Terms and Conditions
Whether you provide services or goods, your terms and conditions regulate the relationships that you have with your customers and suppliers.
As the law changes, and your business and customers change, so must your terms and conditions so that they can continue to protect your business and ensure that you are in a strong position just in case anything should go wrong.
You may need more than one set of terms if you are providing and receiving services and both sets of terms ought to be fair but should favour you and the way you do business.
You may do a lot of business on line. You will perhaps need a different set of terms of business for your on line contracts. You may need your web site manager to provide a tick box so that the customer can verify that it has read and agreed to your terms and conditions.
And this is the most important matter of all. Your terms and conditions must have been seen, agreed and understood. Terms that are not shown to the customer cannot be applied later. Saying that terms and conditions are available on request or on line is not going to be effective. You need to ensure that the client/customer has seen the terms. Secondly they need to be agreed. If the customer, having read the terms tells you that he agrees but cannot pay within 21 days, he will need 40 days, then your agreement will have varied the new terms and should be recorded in writing. You must decide whether you want to do business with any customer who might offer a variation of your terms of business and if you are prepared to vary the terms, it needs to be recorded. Finally, terms and conditions provided in a font too small to be read or be legal language too convoluted to be readily understood are likely to be difficult to enforce. If a client/customer is not fluent in English, the terms and conditions will need to be explained and you need to ensure that both parties understand the agreement that is being struck.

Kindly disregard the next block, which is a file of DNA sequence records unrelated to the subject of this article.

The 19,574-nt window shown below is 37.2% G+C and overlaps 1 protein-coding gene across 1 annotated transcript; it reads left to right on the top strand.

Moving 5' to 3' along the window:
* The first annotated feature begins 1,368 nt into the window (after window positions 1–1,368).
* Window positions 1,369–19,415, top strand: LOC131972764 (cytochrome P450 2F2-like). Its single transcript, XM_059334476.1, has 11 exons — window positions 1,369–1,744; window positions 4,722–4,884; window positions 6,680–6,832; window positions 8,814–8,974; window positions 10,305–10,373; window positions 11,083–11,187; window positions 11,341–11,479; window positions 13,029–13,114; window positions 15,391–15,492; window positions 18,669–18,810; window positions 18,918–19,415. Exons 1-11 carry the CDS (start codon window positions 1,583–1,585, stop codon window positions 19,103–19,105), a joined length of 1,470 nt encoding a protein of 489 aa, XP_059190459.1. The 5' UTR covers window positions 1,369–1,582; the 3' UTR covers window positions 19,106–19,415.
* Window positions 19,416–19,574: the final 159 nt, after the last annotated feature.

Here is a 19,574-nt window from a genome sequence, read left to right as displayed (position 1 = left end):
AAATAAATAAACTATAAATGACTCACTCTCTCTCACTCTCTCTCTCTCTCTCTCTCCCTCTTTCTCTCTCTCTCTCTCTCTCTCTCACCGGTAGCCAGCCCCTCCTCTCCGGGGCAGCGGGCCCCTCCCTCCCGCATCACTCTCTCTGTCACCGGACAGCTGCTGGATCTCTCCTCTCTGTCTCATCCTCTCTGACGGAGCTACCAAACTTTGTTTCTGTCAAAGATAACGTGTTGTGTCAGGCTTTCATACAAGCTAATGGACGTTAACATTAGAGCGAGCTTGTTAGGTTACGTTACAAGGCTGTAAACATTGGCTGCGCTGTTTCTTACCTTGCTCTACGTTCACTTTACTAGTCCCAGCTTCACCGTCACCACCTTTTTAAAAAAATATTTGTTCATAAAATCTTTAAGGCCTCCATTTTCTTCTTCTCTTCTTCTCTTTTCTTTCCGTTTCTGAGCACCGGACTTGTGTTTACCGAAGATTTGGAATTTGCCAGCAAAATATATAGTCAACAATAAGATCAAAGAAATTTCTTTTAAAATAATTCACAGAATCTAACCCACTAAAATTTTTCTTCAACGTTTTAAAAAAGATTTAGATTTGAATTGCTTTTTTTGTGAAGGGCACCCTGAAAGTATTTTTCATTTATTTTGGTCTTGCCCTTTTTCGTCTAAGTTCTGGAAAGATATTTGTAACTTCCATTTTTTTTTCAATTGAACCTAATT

What should be included?
The basis of the contract is of primary importance. You need to clearly state what you are going to do/provide and what you expect in return.
Misunderstandings between parties who have failed to clearly set out what each party should do is the source of endless contract disputes that help to pay my mortgage. Such disputes could easily be avoided by a clear explanation as to what each party’s obligations are. Whilst I might be homeless I do rely upon people failing to explain their hopes and expectations in clear understandable language.
It is helpful to clearly state that whatever has been agreed is the entire agreement so there can be no misunderstanding regarding extra services or hidden agendas.
Customer’s obligations. This is usually payment, but you might want other things too. Perhaps you want your logo to remain on the goods or you may be expecting recommendations or that any resale of goods is limited to a geographical area. If someone buys your stock and then starts to resell it to your other customers, there is no point complaining unless you have an agreement preventing such actions.